Pittsburgh Pirates' Josh Harrison warms-up before the start of their Opening day baseball game against the Cincinnati Reds played Monday, April 6, 2015 in Cincinnati. (AP Photo/Michael E. Keating)
Michael E. Keating
April 08, 2015

CINCINNATI (AP) Josh Harrison's family filled the first two rows of the interview room. His 1-year-old daughter yelled ''Dad!'' when the Pirates third baseman sat down at a table in the front of the room to discuss his $27.3 million, four-year contract.

Then, little Mia started crying.

''Wow!'' Harrison said. ''It's going to be tough to follow that up.''

Actually, the toughest part for Harrison was getting this far.

Coming off his whirlwind 2014 season, the All-Star signed a deal on Wednesday that makes him one of Pittsburgh's cornerstones as it tries to build upon consecutive wild card playoff appearances.

''I think it's a no-brainer to want to be part of something as special as what we've had the past couple years because we're only going to get better,'' Harrison said. ''When presented with this opportunity, I said I definitely want to be part of a group that's continuing to get better.''

The Pirates think the 27-year-old infielder will make them better for at least the next four years.

Harrison finished second in the NL with a .315 batting average last season and ninth in the MVP race. He agreed to a $2.8 million, one-year deal in January and would have been eligible for free agency after the 2018 season.

His new deal includes a pair of club options that will bring the total to $48.3 million if they're both exercised.

Harrison gets a $1 million signing bonus and salaries of $2.8 million this year, $5 million in 2016, $7.5 million in 2017 and $10 million in 2018. Pittsburgh has a $10.5 million option for 2019 with a $1 million buyout and, if that is exercised, an $11.5 million option for 2020 with a $500,000 buyout. The option prices could escalate by up to $1 million based on his finish in MVP voting.

''He's the kind of guy that I believe you can bet on,'' manager Clint Hurdle said. ''It's always fun to watch a player that works hard, that believes, that perseveres, be rewarded.''

Harrison grew up in Cincinnati and played at the University of Cincinnati for three years. He spent the first three-plus years of his major league career as a utility player before earning a surprise All-Star selection last summer.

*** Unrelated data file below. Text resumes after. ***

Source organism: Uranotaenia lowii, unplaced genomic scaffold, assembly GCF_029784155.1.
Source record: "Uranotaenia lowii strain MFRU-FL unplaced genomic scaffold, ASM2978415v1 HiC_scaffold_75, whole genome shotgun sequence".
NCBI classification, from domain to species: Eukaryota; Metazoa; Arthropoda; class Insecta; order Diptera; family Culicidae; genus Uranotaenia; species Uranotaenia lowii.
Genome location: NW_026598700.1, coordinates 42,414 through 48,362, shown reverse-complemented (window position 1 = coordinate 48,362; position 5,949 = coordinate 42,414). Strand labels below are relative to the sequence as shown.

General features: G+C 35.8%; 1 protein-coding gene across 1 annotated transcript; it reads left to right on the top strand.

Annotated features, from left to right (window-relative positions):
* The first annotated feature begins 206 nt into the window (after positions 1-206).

He moved to third base permanently in the second half of the season while fueling Pittsburgh's run to a second straight wild card berth.

Harrison is a career .283 hitter with 20 home runs, 98 RBIs and 143 runs scored in 373 games with Pittsburgh.

His agents and the Pirates had been discussing a multiyear deal for the last few years. The holdup was getting the fourth year guaranteed. When the Pirates agreed, the deal was completed.

''What he's done since the day he became member of the Pirates is hit, show up with energy, show up with enthusiasm, show up with positivity, show up with grit, show up ready to win,'' general manager Neal Huntington said. ''It just took us a little while to recognize he's going to be able to hit the way he hits at the major league level.''

Harrison got to make his first opening day start on Monday in his hometown and had a single and a double during the Reds' 5-2 win. His new contract was essentially completed on Tuesday, the teams' day off. It was announced before a night game against the Reds.

''It's really special to be at home and having my family here,'' he said.


Follow Joe Kay on Twitter: http://twitter.com/apjoekay

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